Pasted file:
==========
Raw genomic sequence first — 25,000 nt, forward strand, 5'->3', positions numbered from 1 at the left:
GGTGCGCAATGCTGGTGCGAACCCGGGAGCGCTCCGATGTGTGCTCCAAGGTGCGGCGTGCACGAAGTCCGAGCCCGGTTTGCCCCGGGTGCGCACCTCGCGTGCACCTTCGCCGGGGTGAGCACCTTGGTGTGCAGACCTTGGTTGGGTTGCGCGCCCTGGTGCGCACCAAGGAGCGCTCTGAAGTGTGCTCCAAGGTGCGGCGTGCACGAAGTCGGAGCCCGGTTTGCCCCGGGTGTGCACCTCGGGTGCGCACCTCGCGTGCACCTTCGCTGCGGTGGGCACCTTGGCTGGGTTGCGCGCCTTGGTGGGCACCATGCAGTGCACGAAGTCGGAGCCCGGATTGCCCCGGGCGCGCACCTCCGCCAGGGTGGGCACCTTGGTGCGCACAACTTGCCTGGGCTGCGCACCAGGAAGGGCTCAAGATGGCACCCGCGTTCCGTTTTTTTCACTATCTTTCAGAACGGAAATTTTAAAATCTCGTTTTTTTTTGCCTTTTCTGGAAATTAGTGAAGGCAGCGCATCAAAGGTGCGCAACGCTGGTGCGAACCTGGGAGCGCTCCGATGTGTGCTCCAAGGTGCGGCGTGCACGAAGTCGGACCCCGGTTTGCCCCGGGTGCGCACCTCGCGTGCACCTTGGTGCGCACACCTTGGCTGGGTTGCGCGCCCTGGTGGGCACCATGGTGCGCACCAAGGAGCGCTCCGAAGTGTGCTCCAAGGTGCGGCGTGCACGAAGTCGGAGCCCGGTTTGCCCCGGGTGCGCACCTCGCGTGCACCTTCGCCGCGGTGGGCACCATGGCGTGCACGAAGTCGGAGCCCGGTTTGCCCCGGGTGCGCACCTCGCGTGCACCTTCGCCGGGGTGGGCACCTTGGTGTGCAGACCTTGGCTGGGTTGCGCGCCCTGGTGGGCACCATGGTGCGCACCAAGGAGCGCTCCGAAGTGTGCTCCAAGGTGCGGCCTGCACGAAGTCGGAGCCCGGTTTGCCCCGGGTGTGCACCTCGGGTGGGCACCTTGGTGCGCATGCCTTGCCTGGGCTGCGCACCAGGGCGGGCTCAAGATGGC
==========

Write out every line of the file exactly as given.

Raw genomic sequence first — 25,000 nt, forward strand, 5'->3', positions numbered from 1 at the left:
GGTGCGCAATGCTGGTGCGAACCCGGGAGCGCTCCGATGTGTGCTCCAAGGTGCGGCGTGCACGAAGTCCGAGCCCGGTTTGCCCCGGGTGCGCACCTCGCGTGCACCTTCGCCGGGGTGAGCACCTTGGTGTGCAGACCTTGGTTGGGTTGCGCGCCCTGGTGCGCACCAAGGAGCGCTCTGAAGTGTGCTCCAAGGTGCGGCGTGCACGAAGTCGGAGCCCGGTTTGCCCCGGGTGTGCACCTCGGGTGCGCACCTCGCGTGCACCTTCGCTGCGGTGGGCACCTTGGCTGGGTTGCGCGCCTTGGTGGGCACCATGCAGTGCACGAAGTCGGAGCCCGGATTGCCCCGGGCGCGCACCTCCGCCAGGGTGGGCACCTTGGTGCGCACAACTTGCCTGGGCTGCGCACCAGGAAGGGCTCAAGATGGCACCCGCGTTCCGTTTTTTTCACTATCTTTCAGAACGGAAATTTTAAAATCTCGTTTTTTTTTGCCTTTTCTGGAAATTAGTGAAGGCAGCGCATCAAAGGTGCGCAACGCTGGTGCGAACCTGGGAGCGCTCCGATGTGTGCTCCAAGGTGCGGCGTGCACGAAGTCGGACCCCGGTTTGCCCCGGGTGCGCACCTCGCGTGCACCTTGGTGCGCACACCTTGGCTGGGTTGCGCGCCCTGGTGGGCACCATGGTGCGCACCAAGGAGCGCTCCGAAGTGTGCTCCAAGGTGCGGCGTGCACGAAGTCGGAGCCCGGTTTGCCCCGGGTGCGCACCTCGCGTGCACCTTCGCCGCGGTGGGCACCATGGCGTGCACGAAGTCGGAGCCCGGTTTGCCCCGGGTGCGCACCTCGCGTGCACCTTCGCCGGGGTGGGCACCTTGGTGTGCAGACCTTGGCTGGGTTGCGCGCCCTGGTGGGCACCATGGTGCGCACCAAGGAGCGCTCCGAAGTGTGCTCCAAGGTGCGGCCTGCACGAAGTCGGAGCCCGGTTTGCCCCGGGTGTGCACCTCGGGTGGGCACCTTGGTGCGCATGCCTTGCCTGGGCTGCGCACCAGGGCGGGCTCAAGATGGC